Jamey Johnson gets vinyl treatment
Friday, January 16, 2009
– Mercury Nashville is set to release an LP version of Jamey Johnson's Grammy nominated album "That Lonesome Song" on Jan. 27. Since its release in 2007, the CD has spent 8 weeks in the Top 10 on Billboard's Top Country Albums Chart. Johnson has sold about 275,000 units of the release, his second.
Country labels rarely release music on vinyl. Lost Highway Records, the home of Hayes Carll, has been the most consistent in doing so.
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When ace country songwriter Hank Cochran died in the summer of 2010 it didn't take long to establish who could pull off a fitting tribute to the man who penned timeless classics like Eddy Arnold's Make the World Go Away and Patsy Cline's I Fall to Pieces. Country outlaw Jamey Johnson, who had bonded with Cochran during his final years battling pancreatic cancer, stepped up to the challenge. And boy, has he delivered.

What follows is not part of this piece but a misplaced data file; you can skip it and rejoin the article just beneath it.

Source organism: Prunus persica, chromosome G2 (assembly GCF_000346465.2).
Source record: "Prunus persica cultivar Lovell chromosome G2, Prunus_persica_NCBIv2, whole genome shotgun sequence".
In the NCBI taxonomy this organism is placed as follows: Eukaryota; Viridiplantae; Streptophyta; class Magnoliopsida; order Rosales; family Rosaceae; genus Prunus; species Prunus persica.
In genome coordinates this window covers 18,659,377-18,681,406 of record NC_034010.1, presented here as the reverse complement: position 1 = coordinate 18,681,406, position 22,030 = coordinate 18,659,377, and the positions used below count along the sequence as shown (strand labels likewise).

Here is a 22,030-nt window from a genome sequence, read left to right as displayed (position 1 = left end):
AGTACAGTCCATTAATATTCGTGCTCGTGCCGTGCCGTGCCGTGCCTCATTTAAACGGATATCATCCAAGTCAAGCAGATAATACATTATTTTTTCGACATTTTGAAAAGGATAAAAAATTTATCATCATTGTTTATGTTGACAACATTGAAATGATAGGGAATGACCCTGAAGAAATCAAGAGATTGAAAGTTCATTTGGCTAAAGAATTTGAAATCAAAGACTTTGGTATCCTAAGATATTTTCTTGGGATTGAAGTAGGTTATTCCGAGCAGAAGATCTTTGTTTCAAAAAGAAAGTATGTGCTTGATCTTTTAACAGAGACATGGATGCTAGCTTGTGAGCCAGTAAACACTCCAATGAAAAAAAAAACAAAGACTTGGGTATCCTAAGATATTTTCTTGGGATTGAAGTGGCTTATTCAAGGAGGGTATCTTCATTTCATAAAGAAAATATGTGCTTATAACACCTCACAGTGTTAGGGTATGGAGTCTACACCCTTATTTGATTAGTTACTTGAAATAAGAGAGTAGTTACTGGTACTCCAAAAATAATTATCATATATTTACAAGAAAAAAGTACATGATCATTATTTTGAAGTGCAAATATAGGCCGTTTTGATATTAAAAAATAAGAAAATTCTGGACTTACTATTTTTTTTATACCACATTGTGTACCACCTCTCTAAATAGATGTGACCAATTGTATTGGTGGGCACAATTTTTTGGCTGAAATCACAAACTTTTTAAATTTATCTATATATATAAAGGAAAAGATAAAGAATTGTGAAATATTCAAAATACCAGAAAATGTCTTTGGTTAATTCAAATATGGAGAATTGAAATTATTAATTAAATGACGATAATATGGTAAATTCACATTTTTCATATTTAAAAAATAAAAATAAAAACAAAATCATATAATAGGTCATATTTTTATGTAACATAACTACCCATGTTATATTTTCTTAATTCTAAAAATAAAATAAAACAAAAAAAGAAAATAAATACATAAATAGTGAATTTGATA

Rounding up the likes of Willie Nelson, Alison Krauss, Merle ...
The beginning of Jamey Johnson's second CD has little to do with today's typical country fare. The sound of footsteps are heard with someone telling him, "Mr. Johnson...you're free to do whateve r you want to do. Just stay out of trouble." He's leaving jail, but maybe the jail was the handcuffs he may have felt in life, including musically, because his semi-hit, "The Dollar," did not prepare listeners for this.
The Alabama native gets mighty personal on ...
Jamey Johnson counts traditional country, new country and southern rock among his influences, and the Alabama native melds them together in a unique way with special emphasis on traditional sounds on his 11-song debut album. Johnson is a great storyteller, whether that song is going to cause laughter or tears depends on one's perspective.
The self-titled track is about a family spending time together, written from the child's perspective while "Flying Silver Eagle" is a tale of a superficial ...